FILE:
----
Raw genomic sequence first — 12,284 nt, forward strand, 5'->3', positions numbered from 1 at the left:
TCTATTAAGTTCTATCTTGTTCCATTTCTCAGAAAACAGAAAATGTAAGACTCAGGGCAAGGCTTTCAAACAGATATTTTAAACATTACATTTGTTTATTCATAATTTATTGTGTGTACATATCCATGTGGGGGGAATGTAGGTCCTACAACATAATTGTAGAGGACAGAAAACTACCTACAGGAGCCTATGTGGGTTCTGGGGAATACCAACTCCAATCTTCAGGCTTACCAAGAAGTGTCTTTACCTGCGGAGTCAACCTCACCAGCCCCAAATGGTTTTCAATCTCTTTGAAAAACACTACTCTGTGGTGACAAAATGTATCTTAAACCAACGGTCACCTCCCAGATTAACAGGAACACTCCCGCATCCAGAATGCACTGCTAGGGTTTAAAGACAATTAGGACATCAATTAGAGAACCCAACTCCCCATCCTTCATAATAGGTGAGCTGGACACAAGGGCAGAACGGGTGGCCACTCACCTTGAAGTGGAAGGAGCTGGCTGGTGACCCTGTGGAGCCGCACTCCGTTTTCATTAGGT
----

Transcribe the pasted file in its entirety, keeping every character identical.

Raw genomic sequence first — 12,284 nt, forward strand, 5'->3', positions numbered from 1 at the left:
TCTATTAAGTTCTATCTTGTTCCATTTCTCAGAAAACAGAAAATGTAAGACTCAGGGCAAGGCTTTCAAACAGATATTTTAAACATTACATTTGTTTATTCATAATTTATTGTGTGTACATATCCATGTGGGGGGAATGTAGGTCCTACAACATAATTGTAGAGGACAGAAAACTACCTACAGGAGCCTATGTGGGTTCTGGGGAATACCAACTCCAATCTTCAGGCTTACCAAGAAGTGTCTTTACCTGCGGAGTCAACCTCACCAGCCCCAAATGGTTTTCAATCTCTTTGAAAAACACTACTCTGTGGTGACAAAATGTATCTTAAACCAACGGTCACCTCCCAGATTAACAGGAACACTCCCGCATCCAGAATGCACTGCTAGGGTTTAAAGACAATTAGGACATCAATTAGAGAACCCAACTCCCCATCCTTCATAATAGGTGAGCTGGACACAAGGGCAGAACGGGTGGCCACTCACCTTGAAGTGGAAGGAGCTGGCTGGTGACCCTGTGGAGCCGCACTCCGTTTTCATTAGGT